Building an IT Security Culture Within Your Organization
Building an IT Security Culture Within Your Organization
Cybercrime has quadrupled as we prepare to enter the third quarter of 2020. This is reason enough for everyone in your organization to buy into enhanced managed IT security. But for that to happen there needs to be a shift in your corporate culture. Every individual on your team must adopt new security practices to the point that they become habitual. The following measures are key to a successful transformation.
Six Simple Steps Every Member of Your Team Can Take to Protect Your Business from IT Security Threats
1. Enable Multi-Factor Authentication (MFA)
MFA is a login security check feature that requires more than one method of authentication from independent categories of credentials to verify user identity. When used effectively, Microsoft reports that MFA will block over 99.9% of attacks by hackers. To assist with adoption SIRKit has provided a detailed guide to enabling MFA across your organization.
2. Lock Screen When Not in Use
This is a simple yet often overlooked IT threat prevention measure. Ensure your staff gets into the habit of locking their computer screens when they get up and walk away, no matter how short an absence may be. This does not mean adjusting settings to automatically lock idle screens within a certain time frame. It needs to be done manually as soon as a user is ready to pause their work. Even if you have full confidence that there is no risk of internal sabotage, IT threats are ever-present due to the increased integration of IoT in the workplace. For example, Smart security cameras can be hacked and used to physically spy on operations, which includes a sneak peek at whatever may be displayed on an unattended computer screen.
- Screen Locking is a great feature in SIRKit’s managed IT services for business. We can ensure all computers in an organization are protected on a schedule you define.
3. If it’s Odd, Ask
Let staff know that it’s OK to ask IT personnel and/or management about anything they find odd when it comes to IT based concerns. This includes suspicious emails and SMS messages, on-screen pop-ups and alerts, and all sorts of perceived digital malfunctions. Let it be known that there is no such thing as a “stupid question” in the IT environment. Instead, they should get positive recognition for bringing concerns to the forefront. This is critical to fostering the idea that security is part of your organization’s culture. In addition, encourage staff to ask IT personnel about how they evaluated a perceived risk so that they too can learn how to address a threat. This will better equip them in the future.
4. Keep Company Data on Company Systems
This step has become more important than ever in 2020. When working remotely, staff (management included) may be tempted to forward their workload to personal emails or save it on personal USB keys. When this occurs, data leaves the secure workplace environment and heads out into the world where IT risk is elevated. Organizations that allow bring-your-own-device (BYOD) are also at risk, as once again data and applications transition to less secure systems. While employing MFA on BYOD devices helps, it’s best to establish a clear protocol – keep company data on company systems. For this reason cloud adoption is critical as it allows for remote yet secure team productivity. In addition, it’s a good idea to use BitLocker Drive Encryption. This Microsoft data protection feature integrates with your Windows 10 operating system and addresses the threats of data theft or exposure from lost, stolen, or inappropriately decommissioned computers. View more on BitLocker Drive Encryption.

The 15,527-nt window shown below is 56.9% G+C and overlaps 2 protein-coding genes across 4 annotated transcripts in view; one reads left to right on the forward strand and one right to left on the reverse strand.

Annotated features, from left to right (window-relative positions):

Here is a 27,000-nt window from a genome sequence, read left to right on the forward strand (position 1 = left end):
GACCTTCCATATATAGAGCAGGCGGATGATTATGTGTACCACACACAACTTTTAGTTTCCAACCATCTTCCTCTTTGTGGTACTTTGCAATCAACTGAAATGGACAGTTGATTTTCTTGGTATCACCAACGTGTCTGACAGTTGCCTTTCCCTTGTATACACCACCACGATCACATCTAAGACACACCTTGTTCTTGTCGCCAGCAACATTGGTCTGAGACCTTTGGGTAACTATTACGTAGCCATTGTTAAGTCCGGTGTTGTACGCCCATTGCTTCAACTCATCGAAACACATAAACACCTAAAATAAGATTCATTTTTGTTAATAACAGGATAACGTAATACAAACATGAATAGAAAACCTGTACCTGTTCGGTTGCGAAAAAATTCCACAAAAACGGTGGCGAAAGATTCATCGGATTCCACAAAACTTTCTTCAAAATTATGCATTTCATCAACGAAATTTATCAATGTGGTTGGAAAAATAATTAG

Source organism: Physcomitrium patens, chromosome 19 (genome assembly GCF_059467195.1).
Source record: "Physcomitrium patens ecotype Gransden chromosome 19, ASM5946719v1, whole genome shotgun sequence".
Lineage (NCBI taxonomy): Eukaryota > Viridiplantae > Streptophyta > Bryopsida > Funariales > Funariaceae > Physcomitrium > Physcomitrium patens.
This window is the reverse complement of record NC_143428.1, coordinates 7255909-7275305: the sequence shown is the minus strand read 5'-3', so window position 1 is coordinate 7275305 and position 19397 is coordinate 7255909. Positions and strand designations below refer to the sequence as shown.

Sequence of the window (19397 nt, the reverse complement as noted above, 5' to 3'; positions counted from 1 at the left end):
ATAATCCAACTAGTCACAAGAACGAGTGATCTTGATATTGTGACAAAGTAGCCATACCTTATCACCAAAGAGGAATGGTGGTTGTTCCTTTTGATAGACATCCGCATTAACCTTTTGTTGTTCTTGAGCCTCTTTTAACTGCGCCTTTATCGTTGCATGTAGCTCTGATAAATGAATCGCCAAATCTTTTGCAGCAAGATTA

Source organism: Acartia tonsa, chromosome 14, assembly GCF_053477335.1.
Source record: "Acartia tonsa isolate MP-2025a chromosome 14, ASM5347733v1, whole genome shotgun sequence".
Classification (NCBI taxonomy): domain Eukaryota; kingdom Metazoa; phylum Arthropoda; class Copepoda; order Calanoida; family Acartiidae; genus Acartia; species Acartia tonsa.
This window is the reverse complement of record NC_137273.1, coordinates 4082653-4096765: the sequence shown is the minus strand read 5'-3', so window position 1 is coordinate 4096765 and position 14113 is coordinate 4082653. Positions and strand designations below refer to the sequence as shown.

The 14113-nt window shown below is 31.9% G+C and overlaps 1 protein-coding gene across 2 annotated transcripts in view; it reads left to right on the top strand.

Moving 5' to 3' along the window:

5. Implement a Policy of Least Privilege – Limit permissions
In the IT environment keep it simple – limit admin access to those who need it most. Team members should be provided the access they need to perform a required job, no more and no less. This mitigates the IT risk that comes from having too many logins and security keys allowing access to sensitive data and systems. Even owners and C-level executives (high-ranking or senior executives) don’t necessarily require full access to everything. While an IT professional can establish an easy-to-follow policy for your organization, but it ultimately needs buy-in from all stakeholders.
6. Develop and Practice a System for Preventing CEO Fraud
One of the most successful forms of phishing (aka spear phishing) is one where a cybercriminal impersonates upper level executives. Hackers know that subordinates are less likely to vet the validity of a supposedly urgent email coming from a superior, and will instead perform the requested action without following security protocol. This action may be a transfer of funds or handover of digital documents and login information. Look no further than the recent attack on the City of Ottawa Spear where spear phishing was applied to request for a fraudulent fund transfer that cost the City approximately $130,000 CAD.
To prevent CEO fraud and other forms of executive email impersonations top-to-bottom training for all staff and stakeholders is required. They must learn how to identify phishing threats by verifying sender emails (look for domain mimicking) and notifying management about incoming requests to transfer funds and sensitive information. Better yet, establish a rule that no such email/SMS request will be made unless it is accompanied by another form (or factor, so to speak) of communication, be it verbal or otherwise. Manual efforts aside, your organization must tighten email security and if using Office 365 strengthen security with MS Secure Score. In addition, consider cloud to cloud back up to ensure that your data and productivity is protected should spear phishing attacks prove successful.